First Place Furniture

My daughter recently moved into a new place, and for the first time has been quite inspired to decorate and personalize it.  To help out, I dug through the basement and offered her some Craigslisted treasures that she could use her creative powers to transform and beautify.  Unfortunately, I do not have “before pictures” but trust me, they were aesthetically doomed!  (What am I doing with a basement full of random Craigslisted furniture?  Don’t ask!)

side table This little side table, above, was many decades-old, scratched-up, dowdy brown wood veneer. It did, however, have nice details and trim.

Since her new room is on the small side, and since she wants to paint her walls a colour (either grey or mauve), she settled on white paint.

For a successful paint job on old furniture:

1.     First wash thoroughly with TSP to increase adhesion.  Rinse.  Sand with approximately 100 grit sandpaper.  Wipe to remove grit from sanding.  Using painter’s tape, tape off brass hardware feet in this case, or any parts that should not have paint on them.

2.     Then, paint with an adhesive primer such as Benjamin Moore Fresh Start primer.  We are never without a pail of this product in the house!  (Note, I really am not paid by Benjamin Moore; I just suggest the products I know and trust!)  I recommend turning furniture upside down and starting with the hard-to-reach areas for all coats of paint.  That way, when you turn over the piece, you will smooth out any paint that is runny or drippy and the visible areas will get the last look.  Let dry according to primer instructions.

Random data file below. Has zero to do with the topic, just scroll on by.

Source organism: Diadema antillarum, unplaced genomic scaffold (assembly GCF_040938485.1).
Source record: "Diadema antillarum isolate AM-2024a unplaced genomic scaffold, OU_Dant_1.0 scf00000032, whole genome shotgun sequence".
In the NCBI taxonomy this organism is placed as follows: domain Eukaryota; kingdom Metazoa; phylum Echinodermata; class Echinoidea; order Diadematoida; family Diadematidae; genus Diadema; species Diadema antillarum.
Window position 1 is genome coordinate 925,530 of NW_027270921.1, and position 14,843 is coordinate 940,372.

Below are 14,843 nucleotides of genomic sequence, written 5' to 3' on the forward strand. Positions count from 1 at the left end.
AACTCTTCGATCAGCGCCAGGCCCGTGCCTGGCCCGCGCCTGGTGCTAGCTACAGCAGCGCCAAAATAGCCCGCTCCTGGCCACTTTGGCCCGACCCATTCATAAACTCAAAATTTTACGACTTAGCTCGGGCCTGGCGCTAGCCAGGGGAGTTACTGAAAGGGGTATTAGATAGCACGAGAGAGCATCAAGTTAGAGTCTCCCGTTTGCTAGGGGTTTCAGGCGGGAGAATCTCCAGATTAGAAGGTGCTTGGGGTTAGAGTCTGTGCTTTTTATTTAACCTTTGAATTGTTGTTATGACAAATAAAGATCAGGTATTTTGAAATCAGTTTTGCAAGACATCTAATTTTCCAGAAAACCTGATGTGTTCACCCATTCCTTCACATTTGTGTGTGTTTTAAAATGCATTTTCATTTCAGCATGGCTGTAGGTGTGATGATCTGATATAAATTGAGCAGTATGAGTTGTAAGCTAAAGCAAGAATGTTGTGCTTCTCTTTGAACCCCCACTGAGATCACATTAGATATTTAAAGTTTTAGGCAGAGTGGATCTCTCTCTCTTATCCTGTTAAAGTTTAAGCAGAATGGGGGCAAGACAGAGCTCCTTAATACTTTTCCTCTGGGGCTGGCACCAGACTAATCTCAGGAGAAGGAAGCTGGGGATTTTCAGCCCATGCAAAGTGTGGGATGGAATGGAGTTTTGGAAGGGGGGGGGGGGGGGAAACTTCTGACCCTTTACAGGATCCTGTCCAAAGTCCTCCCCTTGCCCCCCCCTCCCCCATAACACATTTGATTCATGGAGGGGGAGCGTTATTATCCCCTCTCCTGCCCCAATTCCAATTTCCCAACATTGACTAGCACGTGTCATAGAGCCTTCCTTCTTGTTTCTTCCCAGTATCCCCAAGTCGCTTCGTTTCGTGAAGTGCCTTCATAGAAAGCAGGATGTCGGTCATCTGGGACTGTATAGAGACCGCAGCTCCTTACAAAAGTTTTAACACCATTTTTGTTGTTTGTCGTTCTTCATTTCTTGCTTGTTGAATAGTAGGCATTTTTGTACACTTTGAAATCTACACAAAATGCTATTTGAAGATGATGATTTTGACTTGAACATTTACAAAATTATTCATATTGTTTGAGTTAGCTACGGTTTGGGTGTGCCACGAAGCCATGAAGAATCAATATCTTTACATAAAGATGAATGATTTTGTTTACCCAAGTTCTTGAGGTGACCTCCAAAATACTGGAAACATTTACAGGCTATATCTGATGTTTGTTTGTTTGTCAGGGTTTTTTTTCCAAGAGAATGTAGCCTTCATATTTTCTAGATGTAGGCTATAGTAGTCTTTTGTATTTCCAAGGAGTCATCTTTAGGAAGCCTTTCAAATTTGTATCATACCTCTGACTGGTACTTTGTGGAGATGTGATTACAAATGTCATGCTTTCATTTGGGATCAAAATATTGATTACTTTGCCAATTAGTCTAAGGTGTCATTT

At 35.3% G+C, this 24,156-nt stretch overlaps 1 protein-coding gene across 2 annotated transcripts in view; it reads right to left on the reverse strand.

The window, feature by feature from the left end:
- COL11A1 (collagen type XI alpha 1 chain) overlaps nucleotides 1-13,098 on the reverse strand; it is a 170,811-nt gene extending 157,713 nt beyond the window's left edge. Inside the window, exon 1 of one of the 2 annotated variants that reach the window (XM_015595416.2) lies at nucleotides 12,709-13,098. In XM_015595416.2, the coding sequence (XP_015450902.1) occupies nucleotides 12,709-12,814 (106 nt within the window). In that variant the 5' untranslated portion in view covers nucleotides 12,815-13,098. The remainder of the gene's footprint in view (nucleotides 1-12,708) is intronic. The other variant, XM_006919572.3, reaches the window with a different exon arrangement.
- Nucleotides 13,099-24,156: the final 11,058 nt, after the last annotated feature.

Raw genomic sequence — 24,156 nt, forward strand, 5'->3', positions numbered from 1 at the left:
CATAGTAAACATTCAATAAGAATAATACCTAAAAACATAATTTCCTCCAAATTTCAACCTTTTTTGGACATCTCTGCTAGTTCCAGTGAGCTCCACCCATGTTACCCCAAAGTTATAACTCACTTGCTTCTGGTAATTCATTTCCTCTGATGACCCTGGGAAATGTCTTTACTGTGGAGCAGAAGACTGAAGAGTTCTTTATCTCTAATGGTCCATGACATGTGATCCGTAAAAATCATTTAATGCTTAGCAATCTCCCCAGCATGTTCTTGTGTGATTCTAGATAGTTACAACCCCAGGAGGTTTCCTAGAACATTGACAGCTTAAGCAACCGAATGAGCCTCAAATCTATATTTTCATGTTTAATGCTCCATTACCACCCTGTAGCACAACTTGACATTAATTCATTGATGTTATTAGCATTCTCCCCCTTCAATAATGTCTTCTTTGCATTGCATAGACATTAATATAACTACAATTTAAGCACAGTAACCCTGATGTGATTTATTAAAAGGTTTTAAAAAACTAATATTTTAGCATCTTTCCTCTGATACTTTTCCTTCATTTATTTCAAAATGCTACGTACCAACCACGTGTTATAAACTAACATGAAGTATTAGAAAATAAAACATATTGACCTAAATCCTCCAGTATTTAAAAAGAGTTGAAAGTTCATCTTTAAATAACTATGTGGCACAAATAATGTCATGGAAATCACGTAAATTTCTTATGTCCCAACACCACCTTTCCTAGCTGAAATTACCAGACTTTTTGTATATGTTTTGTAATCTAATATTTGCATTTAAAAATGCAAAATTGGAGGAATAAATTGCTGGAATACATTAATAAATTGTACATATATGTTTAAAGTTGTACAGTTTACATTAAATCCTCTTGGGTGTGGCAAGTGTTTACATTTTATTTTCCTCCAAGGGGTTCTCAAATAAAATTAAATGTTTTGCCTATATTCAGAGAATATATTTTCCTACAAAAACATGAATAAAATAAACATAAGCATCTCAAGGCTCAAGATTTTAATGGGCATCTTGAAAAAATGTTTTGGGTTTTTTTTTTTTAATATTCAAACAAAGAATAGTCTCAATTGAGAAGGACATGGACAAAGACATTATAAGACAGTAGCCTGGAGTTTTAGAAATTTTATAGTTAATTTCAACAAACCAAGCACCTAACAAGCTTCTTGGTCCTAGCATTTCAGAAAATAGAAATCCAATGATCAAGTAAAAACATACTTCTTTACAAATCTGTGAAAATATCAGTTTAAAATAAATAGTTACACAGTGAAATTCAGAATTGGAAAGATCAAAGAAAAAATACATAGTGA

3.     Then, sand again lightly to smooth and remove any bumps.  After this, we used a special paint intended for harder-wearing areas such as cabinetry.  Urethane Acrylic “Cabinet Coat” is a Benjamin Moore owned line of paints which replaces oil-based paints which were formerly used for cabinetry and furniture but are now banned in Canada for health and environmental reasons.  For more information check here.

4.     For best results, let dry according to product instructions then repeat the previous sanding and painting, always starting under the piece and finishing on top.  For furniture with drawers, only paint the sides of the drawers, which aren’t visible when the  drawers are shut, with one coat of primer or paint.  This prevents the drawers from getting sticky and difficult to open.

applying map to furniture